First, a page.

Winifred Holtby Biography
(1898–1935), Manchester Guardian, Yorkshire Post, Daily Herald, Time and Tide, Virginia Woolf, Anderby Wold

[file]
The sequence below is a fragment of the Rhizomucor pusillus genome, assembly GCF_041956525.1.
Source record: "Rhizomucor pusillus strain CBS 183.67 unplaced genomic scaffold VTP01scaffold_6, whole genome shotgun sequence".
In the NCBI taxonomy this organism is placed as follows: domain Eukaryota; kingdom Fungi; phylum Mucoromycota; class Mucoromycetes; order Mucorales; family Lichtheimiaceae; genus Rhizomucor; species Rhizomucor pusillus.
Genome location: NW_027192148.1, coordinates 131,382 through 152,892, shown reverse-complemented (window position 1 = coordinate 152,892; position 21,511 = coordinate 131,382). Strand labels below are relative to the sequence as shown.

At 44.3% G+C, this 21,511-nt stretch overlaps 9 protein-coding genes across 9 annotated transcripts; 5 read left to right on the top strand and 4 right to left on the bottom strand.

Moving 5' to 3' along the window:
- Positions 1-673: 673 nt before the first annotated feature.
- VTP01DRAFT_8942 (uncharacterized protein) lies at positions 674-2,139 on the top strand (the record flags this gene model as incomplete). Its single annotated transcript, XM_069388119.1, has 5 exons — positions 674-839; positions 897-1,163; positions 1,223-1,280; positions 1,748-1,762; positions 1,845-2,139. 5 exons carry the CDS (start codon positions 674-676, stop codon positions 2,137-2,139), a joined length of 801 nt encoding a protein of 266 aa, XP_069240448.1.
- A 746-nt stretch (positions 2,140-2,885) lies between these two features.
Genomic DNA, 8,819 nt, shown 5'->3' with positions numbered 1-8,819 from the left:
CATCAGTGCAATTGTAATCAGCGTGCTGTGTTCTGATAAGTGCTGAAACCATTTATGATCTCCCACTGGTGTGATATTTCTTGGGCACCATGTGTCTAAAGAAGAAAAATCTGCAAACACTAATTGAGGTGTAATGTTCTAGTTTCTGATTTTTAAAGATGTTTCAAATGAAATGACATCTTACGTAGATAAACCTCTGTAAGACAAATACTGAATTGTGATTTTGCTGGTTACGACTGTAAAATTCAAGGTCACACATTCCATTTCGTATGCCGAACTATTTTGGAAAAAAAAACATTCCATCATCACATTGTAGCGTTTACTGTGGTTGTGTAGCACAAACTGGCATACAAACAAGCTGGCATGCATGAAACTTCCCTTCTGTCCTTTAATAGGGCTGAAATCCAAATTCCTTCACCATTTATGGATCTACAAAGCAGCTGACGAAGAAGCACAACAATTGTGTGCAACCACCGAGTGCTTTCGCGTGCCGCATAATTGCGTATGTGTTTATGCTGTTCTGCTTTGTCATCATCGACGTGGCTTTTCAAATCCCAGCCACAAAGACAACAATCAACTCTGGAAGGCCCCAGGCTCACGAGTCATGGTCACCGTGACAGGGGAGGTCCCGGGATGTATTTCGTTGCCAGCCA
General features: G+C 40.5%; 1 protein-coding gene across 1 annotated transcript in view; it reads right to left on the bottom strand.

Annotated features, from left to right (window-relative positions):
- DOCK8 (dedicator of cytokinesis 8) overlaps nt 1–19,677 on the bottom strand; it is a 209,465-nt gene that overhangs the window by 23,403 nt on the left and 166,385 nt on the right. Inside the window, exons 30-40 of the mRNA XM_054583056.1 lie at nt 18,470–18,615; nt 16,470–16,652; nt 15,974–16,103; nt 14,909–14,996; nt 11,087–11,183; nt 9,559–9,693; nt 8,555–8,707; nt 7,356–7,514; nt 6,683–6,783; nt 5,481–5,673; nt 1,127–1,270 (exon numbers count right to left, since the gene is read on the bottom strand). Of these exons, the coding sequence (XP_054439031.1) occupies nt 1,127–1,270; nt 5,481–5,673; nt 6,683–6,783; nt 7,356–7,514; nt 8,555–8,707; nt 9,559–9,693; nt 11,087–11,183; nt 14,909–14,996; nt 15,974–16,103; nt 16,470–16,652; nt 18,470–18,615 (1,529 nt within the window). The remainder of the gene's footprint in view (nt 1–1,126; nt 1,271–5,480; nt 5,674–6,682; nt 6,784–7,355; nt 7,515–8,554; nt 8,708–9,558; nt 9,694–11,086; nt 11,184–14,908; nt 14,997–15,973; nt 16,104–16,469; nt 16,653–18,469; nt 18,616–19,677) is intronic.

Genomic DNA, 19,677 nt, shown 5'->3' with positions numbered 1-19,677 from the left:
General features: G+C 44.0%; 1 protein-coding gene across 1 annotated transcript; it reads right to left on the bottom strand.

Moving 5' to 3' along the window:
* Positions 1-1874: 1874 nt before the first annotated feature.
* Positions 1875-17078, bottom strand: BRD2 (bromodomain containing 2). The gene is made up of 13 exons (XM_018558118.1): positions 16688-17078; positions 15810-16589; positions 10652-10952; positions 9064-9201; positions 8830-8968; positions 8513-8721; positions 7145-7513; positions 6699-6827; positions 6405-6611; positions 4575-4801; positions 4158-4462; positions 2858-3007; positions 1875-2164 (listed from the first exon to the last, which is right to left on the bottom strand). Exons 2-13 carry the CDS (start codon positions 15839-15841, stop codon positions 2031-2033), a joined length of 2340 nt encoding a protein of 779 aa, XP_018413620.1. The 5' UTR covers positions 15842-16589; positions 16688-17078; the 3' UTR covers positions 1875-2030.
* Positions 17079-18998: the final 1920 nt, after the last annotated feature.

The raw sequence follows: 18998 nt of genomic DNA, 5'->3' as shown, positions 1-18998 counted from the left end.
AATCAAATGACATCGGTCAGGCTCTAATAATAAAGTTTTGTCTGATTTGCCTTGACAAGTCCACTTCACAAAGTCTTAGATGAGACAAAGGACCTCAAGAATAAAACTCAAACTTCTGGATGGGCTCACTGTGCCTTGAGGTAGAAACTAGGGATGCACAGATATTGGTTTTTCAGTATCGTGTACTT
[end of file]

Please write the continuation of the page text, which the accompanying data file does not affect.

British novelist and journalist, born in Yorkshire. Her studies at Somerville College, Oxford, were interrupted by the First World War, during which she served with the WAAC in France. At Oxford, her lifelong friendship with Vera Brittain began. Between the wars, Holtby became an influential journalist in London, writing for the Manchester Guardian, the Yorkshire Post, the Daily Herald, and Time and Tide. Feminism and pacifism were amongst the issues she covered. She also produced poetry, short stories, and a study of Virginia Woolf (1932). It is as a novelist that she is best remembered. The first of six novels, Anderby Wold (1924), explores the clash between traditional values and social change, and prefigures her final work. The Crowded Street (1925) was one of her most successful books; with its heroine's search for independence counterpointed by a portrait of middle-class Edwardian society and the First World War that devastated it, the novel echoes Brittain's Testament of Youth. In style, Holtby followed the nineteenth-century realist school, focusing on domestic and social issues; the exception was Mandoa! Mandoa! (1933), a satire on Western industrialized society. Set in an imaginary African state, it enabled Holtby to pursue her concern for racial justice. The posthumously published South Riding (1936; James Tait Black Memorial Prize) was Holtby's finest work. A chronicle both of a Yorkshire community and of an idealistic young headmistress within it, was described by Brittain as a ‘testament of its author's undaunted philosophy’.